And these adaptations exist on a sliding scale from one to the other, and vary between different individuals a little too. But a general rule of thumb, that suits the vast majority of people…
If you want strength without an increase in muscle mass, using a load you can lift only between 1 and 5 times will increase neuromuscular efficiency – make you better at recruiting the muscle fibres you’ve got rather than make more muscle. You get stronger without getting heavier, increasing your strength-to-weight ratio so you can move faster and be more powerful. Combine this rep range and intensity with rest intervals of 3 – 5 minutes between sets to get the best ‘spark’ from your neuromuscular system and the best strength gains. We’ll talk about the ideal number of sets later.
If you want to gain some muscle with a proportional increase in strength, use a load you can lift between 6 and 8 times to benefit from myofibrillar hypertrophy. You’ll get heavier, but you’ll be stronger too and shouldn’t slow down. Use rest intervals of 2 – 5 minutes between sets to boost the hypertrophy effect. With more muscle, you’ll also have the potential to get even stronger without getting bigger, if you follow with a higher intensity strength training block to improve neuromuscular efficiency.
Using a load that you can lift between 9 to 15 times or more will result in sarcoplasmic hypertrophy, an increase in muscle bulk without an increase in strength – you’ll get slower. Again, resting 2 – 5 minutes or less between sets will enhance muscle hypertrophy.
Intensity & Rep Range Continuum
These rep ranges are not discrete, with up to 5-reps developing purely strength and 6-reps purely muscle growth. In reality there’s a gradual transition between the strength/hypertrophy effects all the way along the repetition continuum. And individuals all respond to training differently. For example, depending on your genetics, 5-reps could make you grow muscle. If that’s not desirable, either drop the rep range and increase the load to target strength alone, or reduce the number of sets you perform in a week. The rep ranges I’ve outlined are true for the majority, but be prepared to adjust based on how you individually respond to the training stimulus.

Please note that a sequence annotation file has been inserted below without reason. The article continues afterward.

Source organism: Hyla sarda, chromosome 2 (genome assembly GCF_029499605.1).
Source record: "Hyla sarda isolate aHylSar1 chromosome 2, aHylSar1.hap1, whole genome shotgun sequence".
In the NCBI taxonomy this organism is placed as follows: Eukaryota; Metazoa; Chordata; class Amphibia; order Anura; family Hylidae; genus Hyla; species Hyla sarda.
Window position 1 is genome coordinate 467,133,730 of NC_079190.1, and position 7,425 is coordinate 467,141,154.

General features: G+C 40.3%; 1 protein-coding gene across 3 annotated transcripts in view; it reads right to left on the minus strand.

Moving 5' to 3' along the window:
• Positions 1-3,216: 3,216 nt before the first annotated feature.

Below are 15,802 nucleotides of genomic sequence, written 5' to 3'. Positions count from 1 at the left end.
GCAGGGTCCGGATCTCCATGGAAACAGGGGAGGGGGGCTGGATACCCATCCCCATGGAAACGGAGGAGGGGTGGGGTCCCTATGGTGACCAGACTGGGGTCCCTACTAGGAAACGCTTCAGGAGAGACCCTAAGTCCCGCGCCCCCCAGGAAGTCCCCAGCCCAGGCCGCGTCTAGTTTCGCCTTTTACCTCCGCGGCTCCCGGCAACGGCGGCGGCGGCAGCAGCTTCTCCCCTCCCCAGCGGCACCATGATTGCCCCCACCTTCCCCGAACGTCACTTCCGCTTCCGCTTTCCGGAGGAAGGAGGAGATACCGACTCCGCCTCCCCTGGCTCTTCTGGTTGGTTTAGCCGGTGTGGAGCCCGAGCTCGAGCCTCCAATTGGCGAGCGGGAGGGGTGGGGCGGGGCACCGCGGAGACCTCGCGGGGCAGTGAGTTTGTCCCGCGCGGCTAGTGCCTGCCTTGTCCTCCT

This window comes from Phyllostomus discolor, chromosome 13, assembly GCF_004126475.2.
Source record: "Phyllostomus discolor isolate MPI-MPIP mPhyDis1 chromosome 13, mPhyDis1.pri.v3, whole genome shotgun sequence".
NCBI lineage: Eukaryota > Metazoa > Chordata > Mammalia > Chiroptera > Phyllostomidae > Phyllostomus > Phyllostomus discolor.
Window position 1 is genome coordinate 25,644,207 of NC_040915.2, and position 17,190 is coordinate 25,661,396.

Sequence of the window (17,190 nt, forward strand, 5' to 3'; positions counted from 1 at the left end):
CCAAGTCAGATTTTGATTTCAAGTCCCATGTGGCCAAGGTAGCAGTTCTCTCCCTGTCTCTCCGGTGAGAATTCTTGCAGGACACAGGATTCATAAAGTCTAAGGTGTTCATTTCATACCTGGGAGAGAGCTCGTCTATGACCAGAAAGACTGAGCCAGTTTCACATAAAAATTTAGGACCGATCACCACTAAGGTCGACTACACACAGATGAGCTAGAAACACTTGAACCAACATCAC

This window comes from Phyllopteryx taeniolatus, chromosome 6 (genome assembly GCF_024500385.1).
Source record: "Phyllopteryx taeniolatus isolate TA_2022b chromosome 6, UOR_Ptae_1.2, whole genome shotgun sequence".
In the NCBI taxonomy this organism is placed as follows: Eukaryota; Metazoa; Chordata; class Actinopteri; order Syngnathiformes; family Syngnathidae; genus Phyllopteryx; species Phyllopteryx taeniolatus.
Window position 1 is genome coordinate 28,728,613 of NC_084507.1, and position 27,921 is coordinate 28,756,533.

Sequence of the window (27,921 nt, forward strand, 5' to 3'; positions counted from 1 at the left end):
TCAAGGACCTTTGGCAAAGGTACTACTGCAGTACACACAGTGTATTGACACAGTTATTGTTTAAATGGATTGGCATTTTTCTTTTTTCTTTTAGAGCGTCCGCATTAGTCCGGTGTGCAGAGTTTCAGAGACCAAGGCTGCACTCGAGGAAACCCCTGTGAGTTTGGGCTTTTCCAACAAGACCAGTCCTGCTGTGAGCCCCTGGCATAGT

Stronger Fighter Training Volume
Fighters looking to increase both size and strength, 6 – 8 reps for 4 – 8 sets per movement pattern, three times a week typically does the trick.
For fighters looking for neuromuscular strength without gaining weight, 3 – 5 heavy reps for 3 – 5 sets per movement pattern, twice a week is ideal.
Strength Is Only A Foundation For Speed
So you can see bigger isn’t always stronger. How you train hugely affects this. And although adequate strength is a foundation requirement for explosive speed, there again, strong doesn’t mean fast! How you train changes the game entirely here too. And that’s the topic for the next video.
In the meantime, check out the Optimal Fight Camp Blueprint linked in the resources below, if you want to better understand how to piece all this training together to become a better fighter.